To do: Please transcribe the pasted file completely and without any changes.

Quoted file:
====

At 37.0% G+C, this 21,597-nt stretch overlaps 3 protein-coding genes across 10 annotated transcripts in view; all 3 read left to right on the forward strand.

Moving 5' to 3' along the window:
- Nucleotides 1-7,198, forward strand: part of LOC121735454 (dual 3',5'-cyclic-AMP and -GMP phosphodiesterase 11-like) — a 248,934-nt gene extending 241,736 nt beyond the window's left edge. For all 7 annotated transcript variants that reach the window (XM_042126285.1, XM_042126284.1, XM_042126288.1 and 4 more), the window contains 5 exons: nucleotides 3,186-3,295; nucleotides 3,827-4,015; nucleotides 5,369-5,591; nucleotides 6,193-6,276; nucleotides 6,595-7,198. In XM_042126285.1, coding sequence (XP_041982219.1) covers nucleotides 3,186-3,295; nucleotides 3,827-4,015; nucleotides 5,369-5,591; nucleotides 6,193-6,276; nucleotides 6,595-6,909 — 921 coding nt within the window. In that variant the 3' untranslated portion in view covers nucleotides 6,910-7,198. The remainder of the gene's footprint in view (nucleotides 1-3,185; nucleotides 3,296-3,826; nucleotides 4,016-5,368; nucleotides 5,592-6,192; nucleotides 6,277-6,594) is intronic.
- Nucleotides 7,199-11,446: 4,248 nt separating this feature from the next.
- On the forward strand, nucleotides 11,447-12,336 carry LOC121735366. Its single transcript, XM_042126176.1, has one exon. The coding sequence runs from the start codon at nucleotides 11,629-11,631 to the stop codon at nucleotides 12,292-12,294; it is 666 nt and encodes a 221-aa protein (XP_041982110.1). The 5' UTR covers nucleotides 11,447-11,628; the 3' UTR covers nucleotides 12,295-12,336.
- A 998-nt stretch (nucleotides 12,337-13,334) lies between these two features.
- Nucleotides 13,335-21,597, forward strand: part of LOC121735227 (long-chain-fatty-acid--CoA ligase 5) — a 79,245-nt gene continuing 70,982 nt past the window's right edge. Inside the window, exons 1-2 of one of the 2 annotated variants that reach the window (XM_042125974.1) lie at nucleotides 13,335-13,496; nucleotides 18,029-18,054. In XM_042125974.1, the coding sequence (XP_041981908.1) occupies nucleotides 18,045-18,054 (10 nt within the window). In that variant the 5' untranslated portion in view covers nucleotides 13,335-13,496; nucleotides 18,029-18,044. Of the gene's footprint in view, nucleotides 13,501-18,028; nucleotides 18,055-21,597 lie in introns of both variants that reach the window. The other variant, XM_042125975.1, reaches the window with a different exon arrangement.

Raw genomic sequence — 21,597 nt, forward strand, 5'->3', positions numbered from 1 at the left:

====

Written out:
At 37.0% G+C, this 21,597-nt stretch overlaps 3 protein-coding genes across 10 annotated transcripts in view; all 3 read left to right on the forward strand.

Moving 5' to 3' along the window:
- Nucleotides 1-7,198, forward strand: part of LOC121735454 (dual 3',5'-cyclic-AMP and -GMP phosphodiesterase 11-like) — a 248,934-nt gene extending 241,736 nt beyond the window's left edge. For all 7 annotated transcript variants that reach the window (XM_042126285.1, XM_042126284.1, XM_042126288.1 and 4 more), the window contains 5 exons: nucleotides 3,186-3,295; nucleotides 3,827-4,015; nucleotides 5,369-5,591; nucleotides 6,193-6,276; nucleotides 6,595-7,198. In XM_042126285.1, coding sequence (XP_041982219.1) covers nucleotides 3,186-3,295; nucleotides 3,827-4,015; nucleotides 5,369-5,591; nucleotides 6,193-6,276; nucleotides 6,595-6,909 — 921 coding nt within the window. In that variant the 3' untranslated portion in view covers nucleotides 6,910-7,198. The remainder of the gene's footprint in view (nucleotides 1-3,185; nucleotides 3,296-3,826; nucleotides 4,016-5,368; nucleotides 5,592-6,192; nucleotides 6,277-6,594) is intronic.
- Nucleotides 7,199-11,446: 4,248 nt separating this feature from the next.
- On the forward strand, nucleotides 11,447-12,336 carry LOC121735366. Its single transcript, XM_042126176.1, has one exon. The coding sequence runs from the start codon at nucleotides 11,629-11,631 to the stop codon at nucleotides 12,292-12,294; it is 666 nt and encodes a 221-aa protein (XP_041982110.1). The 5' UTR covers nucleotides 11,447-11,628; the 3' UTR covers nucleotides 12,295-12,336.
- A 998-nt stretch (nucleotides 12,337-13,334) lies between these two features.
- Nucleotides 13,335-21,597, forward strand: part of LOC121735227 (long-chain-fatty-acid--CoA ligase 5) — a 79,245-nt gene continuing 70,982 nt past the window's right edge. Inside the window, exons 1-2 of one of the 2 annotated variants that reach the window (XM_042125974.1) lie at nucleotides 13,335-13,496; nucleotides 18,029-18,054. In XM_042125974.1, the coding sequence (XP_041981908.1) occupies nucleotides 18,045-18,054 (10 nt within the window). In that variant the 5' untranslated portion in view covers nucleotides 13,335-13,496; nucleotides 18,029-18,044. Of the gene's footprint in view, nucleotides 13,501-18,028; nucleotides 18,055-21,597 lie in introns of both variants that reach the window. The other variant, XM_042125975.1, reaches the window with a different exon arrangement.

Raw genomic sequence — 21,597 nt, forward strand, 5'->3', positions numbered from 1 at the left: